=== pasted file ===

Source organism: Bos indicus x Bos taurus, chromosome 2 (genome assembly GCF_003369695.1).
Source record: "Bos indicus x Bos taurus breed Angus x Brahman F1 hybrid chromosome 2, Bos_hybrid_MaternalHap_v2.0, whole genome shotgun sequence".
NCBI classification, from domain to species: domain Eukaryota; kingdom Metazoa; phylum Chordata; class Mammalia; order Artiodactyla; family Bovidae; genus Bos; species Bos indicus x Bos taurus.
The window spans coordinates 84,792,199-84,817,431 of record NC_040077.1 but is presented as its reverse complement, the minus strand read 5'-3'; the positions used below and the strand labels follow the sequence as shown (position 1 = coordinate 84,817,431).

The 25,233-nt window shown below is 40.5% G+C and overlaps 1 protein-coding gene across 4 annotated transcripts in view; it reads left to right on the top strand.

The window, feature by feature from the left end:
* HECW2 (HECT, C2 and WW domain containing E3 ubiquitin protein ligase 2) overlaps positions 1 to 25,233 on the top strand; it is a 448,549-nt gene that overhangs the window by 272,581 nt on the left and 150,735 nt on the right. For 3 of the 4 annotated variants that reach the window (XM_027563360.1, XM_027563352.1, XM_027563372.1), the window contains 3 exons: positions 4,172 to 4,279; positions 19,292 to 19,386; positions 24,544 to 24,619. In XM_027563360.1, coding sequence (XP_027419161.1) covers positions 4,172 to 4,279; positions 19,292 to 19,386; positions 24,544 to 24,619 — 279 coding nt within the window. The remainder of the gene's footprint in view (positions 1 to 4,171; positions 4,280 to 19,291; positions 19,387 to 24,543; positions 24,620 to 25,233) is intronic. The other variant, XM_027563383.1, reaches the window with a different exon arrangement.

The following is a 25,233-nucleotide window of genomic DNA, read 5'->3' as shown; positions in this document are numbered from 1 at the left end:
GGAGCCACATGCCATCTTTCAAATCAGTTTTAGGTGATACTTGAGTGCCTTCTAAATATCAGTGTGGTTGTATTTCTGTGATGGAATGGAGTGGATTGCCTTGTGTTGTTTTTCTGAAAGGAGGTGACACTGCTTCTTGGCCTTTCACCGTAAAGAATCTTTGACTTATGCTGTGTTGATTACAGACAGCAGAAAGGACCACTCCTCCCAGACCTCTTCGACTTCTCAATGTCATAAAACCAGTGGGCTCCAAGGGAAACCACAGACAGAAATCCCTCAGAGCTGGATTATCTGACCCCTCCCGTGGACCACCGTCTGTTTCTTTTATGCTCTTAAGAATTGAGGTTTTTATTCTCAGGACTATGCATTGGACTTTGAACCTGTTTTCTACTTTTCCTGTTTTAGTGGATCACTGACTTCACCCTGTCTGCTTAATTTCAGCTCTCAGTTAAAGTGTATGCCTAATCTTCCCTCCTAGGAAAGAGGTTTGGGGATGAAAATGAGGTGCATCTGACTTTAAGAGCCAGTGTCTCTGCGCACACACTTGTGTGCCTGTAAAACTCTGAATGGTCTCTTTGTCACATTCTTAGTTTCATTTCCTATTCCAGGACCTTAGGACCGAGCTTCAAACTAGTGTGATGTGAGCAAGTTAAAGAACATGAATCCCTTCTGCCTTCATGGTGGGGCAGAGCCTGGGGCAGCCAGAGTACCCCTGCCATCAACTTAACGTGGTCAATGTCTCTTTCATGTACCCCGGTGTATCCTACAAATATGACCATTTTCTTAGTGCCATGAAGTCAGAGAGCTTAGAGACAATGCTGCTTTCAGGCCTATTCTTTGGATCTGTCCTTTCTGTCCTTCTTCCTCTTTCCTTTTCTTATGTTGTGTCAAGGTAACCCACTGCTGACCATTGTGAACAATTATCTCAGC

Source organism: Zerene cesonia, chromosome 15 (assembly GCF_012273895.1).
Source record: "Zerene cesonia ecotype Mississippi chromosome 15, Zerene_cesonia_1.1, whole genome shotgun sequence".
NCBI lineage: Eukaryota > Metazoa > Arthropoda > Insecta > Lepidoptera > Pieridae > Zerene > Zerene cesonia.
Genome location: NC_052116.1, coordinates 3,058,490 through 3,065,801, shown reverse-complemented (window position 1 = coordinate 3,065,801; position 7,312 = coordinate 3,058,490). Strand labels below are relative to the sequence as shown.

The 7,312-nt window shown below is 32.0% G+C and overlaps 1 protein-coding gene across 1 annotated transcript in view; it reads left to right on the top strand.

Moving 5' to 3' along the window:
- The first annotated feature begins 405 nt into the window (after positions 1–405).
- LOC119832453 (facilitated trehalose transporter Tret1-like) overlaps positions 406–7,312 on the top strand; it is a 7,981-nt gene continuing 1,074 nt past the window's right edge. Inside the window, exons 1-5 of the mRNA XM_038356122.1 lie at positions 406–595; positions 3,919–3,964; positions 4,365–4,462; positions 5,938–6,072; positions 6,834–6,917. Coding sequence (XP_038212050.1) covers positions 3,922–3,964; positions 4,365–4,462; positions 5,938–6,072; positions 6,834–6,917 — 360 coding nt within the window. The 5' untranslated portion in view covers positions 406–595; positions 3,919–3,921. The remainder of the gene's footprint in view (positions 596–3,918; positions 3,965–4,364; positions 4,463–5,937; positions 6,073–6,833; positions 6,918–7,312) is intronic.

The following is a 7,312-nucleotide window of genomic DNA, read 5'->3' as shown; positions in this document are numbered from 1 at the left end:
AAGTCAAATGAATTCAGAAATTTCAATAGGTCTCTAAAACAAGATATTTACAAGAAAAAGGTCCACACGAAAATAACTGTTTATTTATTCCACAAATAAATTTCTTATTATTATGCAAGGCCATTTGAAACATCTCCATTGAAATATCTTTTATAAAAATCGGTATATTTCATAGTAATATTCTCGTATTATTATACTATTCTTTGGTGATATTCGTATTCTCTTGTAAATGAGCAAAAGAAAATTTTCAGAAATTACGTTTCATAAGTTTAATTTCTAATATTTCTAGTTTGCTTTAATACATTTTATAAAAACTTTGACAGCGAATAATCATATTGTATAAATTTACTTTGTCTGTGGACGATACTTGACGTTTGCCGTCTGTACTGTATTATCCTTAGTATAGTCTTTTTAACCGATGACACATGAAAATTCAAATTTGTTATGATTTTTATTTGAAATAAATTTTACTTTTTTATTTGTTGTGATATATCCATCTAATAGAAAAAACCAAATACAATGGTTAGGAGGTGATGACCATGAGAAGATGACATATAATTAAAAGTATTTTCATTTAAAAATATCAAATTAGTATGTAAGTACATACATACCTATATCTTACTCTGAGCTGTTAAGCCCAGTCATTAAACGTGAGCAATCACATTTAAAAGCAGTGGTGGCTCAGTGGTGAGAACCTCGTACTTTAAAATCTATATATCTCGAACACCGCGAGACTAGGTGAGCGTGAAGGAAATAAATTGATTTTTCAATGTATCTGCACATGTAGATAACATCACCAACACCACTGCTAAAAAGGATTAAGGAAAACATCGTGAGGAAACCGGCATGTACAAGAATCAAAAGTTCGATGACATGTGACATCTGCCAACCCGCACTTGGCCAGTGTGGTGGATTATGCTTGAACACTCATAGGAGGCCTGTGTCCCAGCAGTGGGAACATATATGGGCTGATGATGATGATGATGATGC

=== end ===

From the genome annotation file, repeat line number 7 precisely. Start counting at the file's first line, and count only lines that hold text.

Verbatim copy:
* HECW2 (HECT, C2 and WW domain containing E3 ubiquitin protein ligase 2) overlaps positions 1 to 25,233 on the top strand; it is a 448,549-nt gene that overhangs the window by 272,581 nt on the left and 150,735 nt on the right. For 3 of the 4 annotated variants that reach the window (XM_027563360.1, XM_027563352.1, XM_027563372.1), the window contains 3 exons: positions 4,172 to 4,279; positions 19,292 to 19,386; positions 24,544 to 24,619. In XM_027563360.1, coding sequence (XP_027419161.1) covers positions 4,172 to 4,279; positions 19,292 to 19,386; positions 24,544 to 24,619 — 279 coding nt within the window. The remainder of the gene's footprint in view (positions 1 to 4,171; positions 4,280 to 19,291; positions 19,387 to 24,543; positions 24,620 to 25,233) is intronic. The other variant, XM_027563383.1, reaches the window with a different exon arrangement.